[...] Dante speaks of the she-wolf driving him back to where the "sun is silent," gains its impact through the dominant role which light symbolism assumes in the poem. The sun itself is "a figuration of divine and intellectual light" – a symbol of God; consequently, Dante's rout to where the "sun is silent" points up the poet's lack of spiritual illumination at this stage in his journey. Further, since in the synaesthetic image of a sun devoid not only of visual but auditory – and, by extension, kinetic - attributes, there is presented the diametrical opposite of the spiritually illuminated singing, circling "suns" appearing in Paradise, the profound extent of this spiritual blindness is adeptly underlined. Indeed, the depiction of the sun as "silent" at this point in the Divine Comedy underscores the condition of the inhabitants of Hell: instead of reflecting the radiance of God as do the souls of the blessed, there is no interaction between them and Divinity – they are immersed in total moral and spiritual darkness.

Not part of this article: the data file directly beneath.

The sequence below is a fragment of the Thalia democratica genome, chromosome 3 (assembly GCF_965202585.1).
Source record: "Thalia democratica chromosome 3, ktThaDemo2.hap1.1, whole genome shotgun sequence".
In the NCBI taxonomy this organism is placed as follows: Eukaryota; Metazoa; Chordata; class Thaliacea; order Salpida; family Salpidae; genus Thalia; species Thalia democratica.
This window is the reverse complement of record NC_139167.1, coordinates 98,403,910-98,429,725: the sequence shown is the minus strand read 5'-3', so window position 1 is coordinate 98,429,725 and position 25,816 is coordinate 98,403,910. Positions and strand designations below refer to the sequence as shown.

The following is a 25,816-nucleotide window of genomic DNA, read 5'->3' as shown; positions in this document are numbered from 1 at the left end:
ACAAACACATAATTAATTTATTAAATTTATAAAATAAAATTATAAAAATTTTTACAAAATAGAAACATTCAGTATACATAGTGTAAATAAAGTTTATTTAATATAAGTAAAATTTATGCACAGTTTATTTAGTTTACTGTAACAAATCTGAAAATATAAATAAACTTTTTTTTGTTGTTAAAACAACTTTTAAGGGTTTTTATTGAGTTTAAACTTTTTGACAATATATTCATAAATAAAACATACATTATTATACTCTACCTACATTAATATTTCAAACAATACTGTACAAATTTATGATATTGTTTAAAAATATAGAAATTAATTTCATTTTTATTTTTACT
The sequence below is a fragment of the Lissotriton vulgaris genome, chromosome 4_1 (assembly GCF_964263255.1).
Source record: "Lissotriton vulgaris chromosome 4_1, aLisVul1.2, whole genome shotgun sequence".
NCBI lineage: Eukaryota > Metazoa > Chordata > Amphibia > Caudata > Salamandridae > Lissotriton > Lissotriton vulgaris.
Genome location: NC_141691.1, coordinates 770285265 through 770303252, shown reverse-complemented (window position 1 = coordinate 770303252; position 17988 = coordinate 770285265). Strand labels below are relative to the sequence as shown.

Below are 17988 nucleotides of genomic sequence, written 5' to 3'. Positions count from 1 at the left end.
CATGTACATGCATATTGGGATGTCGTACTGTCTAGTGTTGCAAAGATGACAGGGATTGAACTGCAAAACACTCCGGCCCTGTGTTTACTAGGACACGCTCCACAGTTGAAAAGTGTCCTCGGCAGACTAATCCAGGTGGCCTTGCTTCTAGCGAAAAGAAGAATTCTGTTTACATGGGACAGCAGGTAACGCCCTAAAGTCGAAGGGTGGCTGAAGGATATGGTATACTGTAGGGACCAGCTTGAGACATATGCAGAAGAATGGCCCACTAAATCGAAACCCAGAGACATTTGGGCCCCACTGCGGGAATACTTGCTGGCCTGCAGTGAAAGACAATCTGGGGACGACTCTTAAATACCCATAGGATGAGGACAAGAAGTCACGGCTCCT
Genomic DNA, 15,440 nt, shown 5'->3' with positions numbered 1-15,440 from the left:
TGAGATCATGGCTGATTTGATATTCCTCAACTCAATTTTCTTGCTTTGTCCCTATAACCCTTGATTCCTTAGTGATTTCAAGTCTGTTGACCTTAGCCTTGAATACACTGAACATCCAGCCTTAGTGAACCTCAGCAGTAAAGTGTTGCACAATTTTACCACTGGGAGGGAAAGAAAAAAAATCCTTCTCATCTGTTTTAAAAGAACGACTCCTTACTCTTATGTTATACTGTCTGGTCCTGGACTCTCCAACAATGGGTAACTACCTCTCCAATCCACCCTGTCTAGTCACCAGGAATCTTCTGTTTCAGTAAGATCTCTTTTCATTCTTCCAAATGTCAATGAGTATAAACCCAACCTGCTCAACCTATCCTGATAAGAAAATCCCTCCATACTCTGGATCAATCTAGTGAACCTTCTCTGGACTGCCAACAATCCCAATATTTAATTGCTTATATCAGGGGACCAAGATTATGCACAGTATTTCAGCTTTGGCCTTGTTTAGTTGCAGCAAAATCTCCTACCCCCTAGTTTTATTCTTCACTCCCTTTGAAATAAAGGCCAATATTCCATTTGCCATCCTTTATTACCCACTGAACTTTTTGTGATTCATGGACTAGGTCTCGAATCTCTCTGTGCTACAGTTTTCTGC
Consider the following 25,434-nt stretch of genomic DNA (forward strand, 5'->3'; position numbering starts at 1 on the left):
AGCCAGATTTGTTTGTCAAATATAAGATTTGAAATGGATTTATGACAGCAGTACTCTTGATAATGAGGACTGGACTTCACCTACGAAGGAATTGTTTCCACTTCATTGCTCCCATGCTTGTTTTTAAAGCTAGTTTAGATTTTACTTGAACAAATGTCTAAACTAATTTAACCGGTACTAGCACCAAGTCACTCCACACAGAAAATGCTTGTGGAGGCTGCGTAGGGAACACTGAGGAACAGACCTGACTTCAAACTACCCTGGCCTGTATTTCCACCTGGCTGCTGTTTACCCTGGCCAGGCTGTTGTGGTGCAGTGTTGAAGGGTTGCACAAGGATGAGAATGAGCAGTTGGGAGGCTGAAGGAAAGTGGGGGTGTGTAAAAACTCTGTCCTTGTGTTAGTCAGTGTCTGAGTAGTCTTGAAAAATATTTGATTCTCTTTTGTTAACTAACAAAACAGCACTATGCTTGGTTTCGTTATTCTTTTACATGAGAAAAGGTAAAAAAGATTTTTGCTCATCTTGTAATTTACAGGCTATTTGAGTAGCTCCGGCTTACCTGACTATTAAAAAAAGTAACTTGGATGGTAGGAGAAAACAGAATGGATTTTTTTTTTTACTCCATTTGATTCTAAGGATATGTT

• “blinded mind, that cannot see... that the sum" - is "sum" a typo for "sun" here, or ... not?
    – Rand al'Thor
    Commented Aug 23, 2022 at 15:17
  • No, it's not a typo: is the translation of Italian "numero". The meaning is that this "blinded mind" is only able to see material things.
    – Charo
    Commented Aug 23, 2022 at 15:19
  • By the way, @Randal'Thor, the article you linked seems quite interesting: I will try to have a look and add something of it to this answer.
    – Charo
    Commented Aug 23, 2022 at 15:21

The metaphor of silence for the absence of light recurs in Canto V:

Io venni in loco d’ogni luce muto

I came to a place mute of all light

Dante (c. 1310). Inferno V.28.

Several commentators on Inferno I.60 have noted that similar metaphors were employed by writers in antiquity with whom Dante was certainly familiar. Bernardino Daniello wrote:

simil traslatione usa spesso Plinio, che volendo insegnarci alcuna cosa non esser da fare non lucendo la Luna, dice, Silente Luna: & Virgil. nel secondo libro dell'Eneid.

A similar metaphor is often used by Pliny, who when he wants to tell us that something is not done when the Moon is not shining, says, Silente Luna; and Virgil in the second book of the Aeneid.

Bernardino Daniello (1568). Dante con l'espositione di M. Bernardo Daniello da Lucca sopra la sua Comedia dell’Inferno, del Purgatorio, & del Paradiso. Venetia: Pietro da Fino.

This is the passage from Pliny:

inter omnes vero convenit utilissime in coitu eius sterni, quem diem alii interlunii, alii silentis lunae appellant.